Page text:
Onnik Krikorian is a British journalist and photojournalist who has been resident in the Republic of Armenia since 1998. He also works extensively in Georgia and until moving to Armenia worked on the Kurds in Turkey since 1997 and the conflict in Nagorno Karabakh since 1994.
He has worked contracts at The Bristol Evening Post, The Independent, and The Economist in the U.K., and his articles and photographs have been published by The Los Angeles Times, New Internationalist, The Scotsman, Transitions Online, Middle East Insight, Oneworld.net, EurasiaNet, The Institute for War & Peace Reporting, New York University Press, UNICEF, and Amnesty International, among others.
Krikorian also regularly fixes for Al Jazeera English, the BBC and The Wall Street Journal. He maintains a blog from Armenia and the South Caucasus at http://blog.oneworld.am and also posts for the London-based Frontline Club at http://frontlineclub.com/blogs/onnikkrikorian.
Last year he started a personal project using new and social media in order to assist in Armenia-Azerbaijan conflict resolution at http://www.oneworld.am/diversity/. He also regularly presents on this topic at conferences worldwide. His personal web site is at http://www.oneworld.am.
Latest posts by Onnik Krikorian from October, 2011
South Caucasus Diary comments on Azerbaijan becoming a non-permanent member of the UN Security Council. The political blogger notes that voting was not as straightforward as it could have been, perhaps because of the country's human rights record, and says that a diplomatic triumph might yet turn into a trap.
On Sunday, the earthquake that struck Van, a city in South Eastern Turkey, was felt in Yerevan, the Armenian capital, and other parts of the small South Caucasus country. Onnik Krikorian reports.
Cilicia.com recounts a recent experience of dining out at a Pizza restaurant in Central Yerevan. Sitting on the roof terrace of Diamond Pizza the group of ethnic Armenians from the Diaspora were told they could not eat pizza because if they did so “that’s all people would order.”
The British Embassy in Baku, Azerbaijan, has announced that newly arrived Ambassador Peter Bateman will take questions via Twitter on Thursday 27th October.
Fresh from his recent journey through Turkey, Areg Harutyunyan posts a photograph of a Mercedes with an Azerbaijani number plate driving on the roads of Yerevan, the Armenian capital, on his Google+ page. Although likely a foreign resident of the oil-rich country, the photo has initiated an interesting discussion as...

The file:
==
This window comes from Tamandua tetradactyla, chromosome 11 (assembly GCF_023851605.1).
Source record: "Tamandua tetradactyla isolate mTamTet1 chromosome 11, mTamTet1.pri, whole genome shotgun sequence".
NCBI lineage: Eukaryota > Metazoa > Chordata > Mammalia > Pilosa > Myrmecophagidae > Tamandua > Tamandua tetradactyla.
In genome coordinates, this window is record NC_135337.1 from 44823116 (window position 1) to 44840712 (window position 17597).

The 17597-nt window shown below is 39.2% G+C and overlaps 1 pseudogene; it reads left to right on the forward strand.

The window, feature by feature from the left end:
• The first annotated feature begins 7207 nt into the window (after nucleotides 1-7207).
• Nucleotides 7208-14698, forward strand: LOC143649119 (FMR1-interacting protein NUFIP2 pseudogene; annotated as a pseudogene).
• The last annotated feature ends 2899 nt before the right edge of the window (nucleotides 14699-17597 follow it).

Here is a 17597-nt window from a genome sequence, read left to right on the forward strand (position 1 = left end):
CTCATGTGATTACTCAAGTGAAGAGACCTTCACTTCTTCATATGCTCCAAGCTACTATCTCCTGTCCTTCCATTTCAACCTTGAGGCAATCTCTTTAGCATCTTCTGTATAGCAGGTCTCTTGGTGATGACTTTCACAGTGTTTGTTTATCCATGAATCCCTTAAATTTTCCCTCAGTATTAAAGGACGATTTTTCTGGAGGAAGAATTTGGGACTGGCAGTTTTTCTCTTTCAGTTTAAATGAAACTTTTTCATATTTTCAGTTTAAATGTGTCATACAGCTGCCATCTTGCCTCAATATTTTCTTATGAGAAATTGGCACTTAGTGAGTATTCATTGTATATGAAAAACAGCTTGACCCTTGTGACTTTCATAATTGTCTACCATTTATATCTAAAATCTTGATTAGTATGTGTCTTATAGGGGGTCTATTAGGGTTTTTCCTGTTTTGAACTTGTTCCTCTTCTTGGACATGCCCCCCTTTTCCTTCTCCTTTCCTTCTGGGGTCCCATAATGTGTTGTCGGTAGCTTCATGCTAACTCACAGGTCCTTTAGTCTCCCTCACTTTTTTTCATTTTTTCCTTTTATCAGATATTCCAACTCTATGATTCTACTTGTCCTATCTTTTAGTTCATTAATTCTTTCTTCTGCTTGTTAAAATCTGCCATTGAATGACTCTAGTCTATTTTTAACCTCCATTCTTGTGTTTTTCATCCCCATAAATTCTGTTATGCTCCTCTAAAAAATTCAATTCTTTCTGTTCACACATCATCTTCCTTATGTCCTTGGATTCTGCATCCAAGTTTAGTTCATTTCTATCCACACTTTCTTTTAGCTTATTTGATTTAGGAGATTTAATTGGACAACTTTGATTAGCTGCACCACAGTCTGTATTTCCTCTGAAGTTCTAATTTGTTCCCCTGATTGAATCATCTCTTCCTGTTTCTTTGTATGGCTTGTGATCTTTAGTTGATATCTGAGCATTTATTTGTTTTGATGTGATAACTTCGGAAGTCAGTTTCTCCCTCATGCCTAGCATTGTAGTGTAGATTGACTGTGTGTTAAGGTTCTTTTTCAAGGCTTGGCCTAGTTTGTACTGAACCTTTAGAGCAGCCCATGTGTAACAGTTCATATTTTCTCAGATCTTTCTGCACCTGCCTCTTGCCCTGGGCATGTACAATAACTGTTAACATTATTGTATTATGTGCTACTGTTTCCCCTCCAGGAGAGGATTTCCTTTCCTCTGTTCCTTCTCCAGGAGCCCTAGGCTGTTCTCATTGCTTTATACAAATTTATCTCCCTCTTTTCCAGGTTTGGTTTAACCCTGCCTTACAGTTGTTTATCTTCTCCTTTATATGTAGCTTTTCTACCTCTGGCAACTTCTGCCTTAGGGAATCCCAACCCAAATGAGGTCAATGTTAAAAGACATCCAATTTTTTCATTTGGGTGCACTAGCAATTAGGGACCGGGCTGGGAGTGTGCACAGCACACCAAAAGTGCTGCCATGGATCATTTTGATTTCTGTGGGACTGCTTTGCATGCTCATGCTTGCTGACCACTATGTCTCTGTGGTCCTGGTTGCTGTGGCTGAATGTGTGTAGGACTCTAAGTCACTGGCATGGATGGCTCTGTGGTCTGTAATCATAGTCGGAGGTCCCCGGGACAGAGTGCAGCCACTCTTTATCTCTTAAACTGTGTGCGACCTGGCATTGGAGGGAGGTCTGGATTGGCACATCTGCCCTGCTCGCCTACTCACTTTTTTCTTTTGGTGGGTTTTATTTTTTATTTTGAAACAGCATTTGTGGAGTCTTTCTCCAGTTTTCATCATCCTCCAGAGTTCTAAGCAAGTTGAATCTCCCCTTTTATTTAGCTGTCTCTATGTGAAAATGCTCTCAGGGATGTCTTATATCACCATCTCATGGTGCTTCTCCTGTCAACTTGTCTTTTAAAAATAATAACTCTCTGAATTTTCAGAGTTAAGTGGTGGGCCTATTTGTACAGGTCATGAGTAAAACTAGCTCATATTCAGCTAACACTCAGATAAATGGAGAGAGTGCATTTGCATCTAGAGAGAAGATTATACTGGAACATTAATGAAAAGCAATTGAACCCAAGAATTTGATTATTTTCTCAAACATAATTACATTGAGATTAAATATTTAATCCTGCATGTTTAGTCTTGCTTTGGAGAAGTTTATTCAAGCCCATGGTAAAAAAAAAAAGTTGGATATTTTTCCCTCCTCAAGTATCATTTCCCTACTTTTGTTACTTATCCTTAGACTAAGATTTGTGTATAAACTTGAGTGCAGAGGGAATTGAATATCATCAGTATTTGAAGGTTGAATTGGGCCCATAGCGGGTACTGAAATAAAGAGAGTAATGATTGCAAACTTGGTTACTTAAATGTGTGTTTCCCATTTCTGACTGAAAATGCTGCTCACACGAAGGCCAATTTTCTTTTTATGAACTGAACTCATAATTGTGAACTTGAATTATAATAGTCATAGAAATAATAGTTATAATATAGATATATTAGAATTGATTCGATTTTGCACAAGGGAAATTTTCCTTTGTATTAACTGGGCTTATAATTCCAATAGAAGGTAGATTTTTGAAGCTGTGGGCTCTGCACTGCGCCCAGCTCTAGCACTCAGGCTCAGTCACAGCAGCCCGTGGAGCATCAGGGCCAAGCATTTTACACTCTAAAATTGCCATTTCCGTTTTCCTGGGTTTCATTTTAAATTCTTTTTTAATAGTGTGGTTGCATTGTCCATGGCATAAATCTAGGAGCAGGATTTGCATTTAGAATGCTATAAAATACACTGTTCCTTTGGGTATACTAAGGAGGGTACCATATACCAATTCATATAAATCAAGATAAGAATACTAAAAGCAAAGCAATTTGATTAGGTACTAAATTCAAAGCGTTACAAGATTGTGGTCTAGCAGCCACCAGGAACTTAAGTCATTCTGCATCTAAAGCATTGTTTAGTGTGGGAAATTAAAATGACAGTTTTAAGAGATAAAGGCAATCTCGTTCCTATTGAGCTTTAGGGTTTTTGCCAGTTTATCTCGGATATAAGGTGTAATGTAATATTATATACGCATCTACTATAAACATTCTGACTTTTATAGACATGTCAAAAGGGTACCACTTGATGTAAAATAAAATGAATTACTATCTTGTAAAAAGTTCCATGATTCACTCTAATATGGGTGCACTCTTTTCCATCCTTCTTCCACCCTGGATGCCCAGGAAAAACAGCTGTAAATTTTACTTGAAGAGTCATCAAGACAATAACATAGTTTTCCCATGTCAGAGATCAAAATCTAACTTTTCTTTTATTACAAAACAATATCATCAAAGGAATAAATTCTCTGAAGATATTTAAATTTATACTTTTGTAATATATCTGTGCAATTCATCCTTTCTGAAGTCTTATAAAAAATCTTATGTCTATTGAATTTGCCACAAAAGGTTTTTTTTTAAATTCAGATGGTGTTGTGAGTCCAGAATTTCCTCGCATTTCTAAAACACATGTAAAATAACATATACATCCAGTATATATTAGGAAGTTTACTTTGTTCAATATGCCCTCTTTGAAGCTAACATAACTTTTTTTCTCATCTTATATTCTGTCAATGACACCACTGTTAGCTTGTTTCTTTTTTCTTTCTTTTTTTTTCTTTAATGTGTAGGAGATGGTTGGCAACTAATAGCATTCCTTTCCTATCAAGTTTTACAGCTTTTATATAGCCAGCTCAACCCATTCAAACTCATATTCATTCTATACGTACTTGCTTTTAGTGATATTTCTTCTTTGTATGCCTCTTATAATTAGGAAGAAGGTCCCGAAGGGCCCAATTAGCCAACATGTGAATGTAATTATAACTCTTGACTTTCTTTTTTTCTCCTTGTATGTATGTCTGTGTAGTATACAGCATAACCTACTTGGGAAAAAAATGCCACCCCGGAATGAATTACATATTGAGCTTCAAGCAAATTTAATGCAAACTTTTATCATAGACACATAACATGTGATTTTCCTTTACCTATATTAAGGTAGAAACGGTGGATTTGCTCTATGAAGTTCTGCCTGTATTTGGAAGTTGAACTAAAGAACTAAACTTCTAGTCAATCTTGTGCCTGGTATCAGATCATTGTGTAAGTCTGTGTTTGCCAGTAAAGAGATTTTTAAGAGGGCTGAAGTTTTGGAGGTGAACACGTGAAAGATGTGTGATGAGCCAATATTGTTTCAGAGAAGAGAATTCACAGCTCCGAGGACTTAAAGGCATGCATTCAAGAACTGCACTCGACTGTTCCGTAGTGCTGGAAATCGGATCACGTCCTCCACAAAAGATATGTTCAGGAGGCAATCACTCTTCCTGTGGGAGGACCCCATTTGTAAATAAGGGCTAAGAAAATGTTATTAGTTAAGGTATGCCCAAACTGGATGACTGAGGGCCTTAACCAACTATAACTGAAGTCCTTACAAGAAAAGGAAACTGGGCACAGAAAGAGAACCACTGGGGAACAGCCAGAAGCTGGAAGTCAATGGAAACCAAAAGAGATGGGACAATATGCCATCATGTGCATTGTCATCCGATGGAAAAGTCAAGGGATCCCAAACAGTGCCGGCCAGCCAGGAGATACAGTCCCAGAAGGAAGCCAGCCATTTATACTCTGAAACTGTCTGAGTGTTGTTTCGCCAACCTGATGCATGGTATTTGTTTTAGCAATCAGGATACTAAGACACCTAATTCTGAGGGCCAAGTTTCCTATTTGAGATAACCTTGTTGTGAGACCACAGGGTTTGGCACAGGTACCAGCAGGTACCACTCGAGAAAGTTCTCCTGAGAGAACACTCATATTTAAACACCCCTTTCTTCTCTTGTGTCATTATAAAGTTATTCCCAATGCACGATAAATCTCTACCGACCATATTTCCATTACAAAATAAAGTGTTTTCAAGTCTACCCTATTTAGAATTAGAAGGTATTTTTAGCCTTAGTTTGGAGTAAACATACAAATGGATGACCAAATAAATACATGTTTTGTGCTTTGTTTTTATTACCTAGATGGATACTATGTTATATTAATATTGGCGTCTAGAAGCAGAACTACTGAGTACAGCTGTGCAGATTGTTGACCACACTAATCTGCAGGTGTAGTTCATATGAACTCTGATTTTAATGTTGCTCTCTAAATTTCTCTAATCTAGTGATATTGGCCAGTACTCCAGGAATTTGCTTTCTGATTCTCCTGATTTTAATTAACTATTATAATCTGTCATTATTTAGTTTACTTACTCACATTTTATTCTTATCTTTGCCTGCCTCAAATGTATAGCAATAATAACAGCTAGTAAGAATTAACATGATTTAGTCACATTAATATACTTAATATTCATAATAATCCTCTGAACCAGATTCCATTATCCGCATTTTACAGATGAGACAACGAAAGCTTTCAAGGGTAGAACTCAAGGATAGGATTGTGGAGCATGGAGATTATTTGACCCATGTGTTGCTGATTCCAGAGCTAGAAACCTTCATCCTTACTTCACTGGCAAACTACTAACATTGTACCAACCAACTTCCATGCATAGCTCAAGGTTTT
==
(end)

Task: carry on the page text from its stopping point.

Shreddernet examines the Extreme Metal scene in Armenia and asks whether its dark melodies and themes have a place in the Caucasus. For a small number of the region's inhabitants the blog says the answer appears to be yes, and the post includes an interview with Daeron, a local metal...
Following a Twitter campaign by Amnesty International calling for the release of imprisoned journalist Eynulla Fatullayev, the international human rights watchdog has launched another in support of a young Facebook activist in Azerbaijan who was jailed in May. The earlier action was followed by Fatullayev's release just days later and...
Unzipped comments on the latest deaths in the Armenian military and says that it is an indication of endemic problems of violence and bullying in the ranks. The blog also criticizes the official response that highlighting such problems lowers morale and is the work of ‘foreign sponsored NGOs.’
Scary Azeri posts an interview with fellow Azerbaijani blogger Feride Sadikhova Buyuran best known for her blog on national cuisine, AZ Cookbook.
Aaron in Azerbaijan introduces his readers to other bloggers writing from the former Soviet republic, including one half of his two fellow PCVs who went viral with their Caspian Dreaming music video and a young female blogger already making a name for herself with personal observations of life in her...
Scary Azeri explains that she named her blog as such simply because it rhymed. However, she comments sarcastically, perhaps she would have less detractors if she had named it “A beautiful, sophisticated, not at all corrupt but very democratic, accepting and tolerant Azeri.”
Ianyan posts its own obituary to Steve Jobs, Apple co-founder, who died yesterday. The blog says that Jobs revolutionized the way we use personal computers and mobile telephones while also detailing his adoption by an ethnic Armenian mother. Meanwhile, another Armenian blog, Unzipped, says thank you to the visionary innovator.
Tamada Tales comments on remarks made by a senior member of the ruling government party in Azerbaijan in response to allegations made by the BBC that a senior official tried to bribe the oil-rich country's way to two gold medals for boxing in next year's Olympic Games to be held...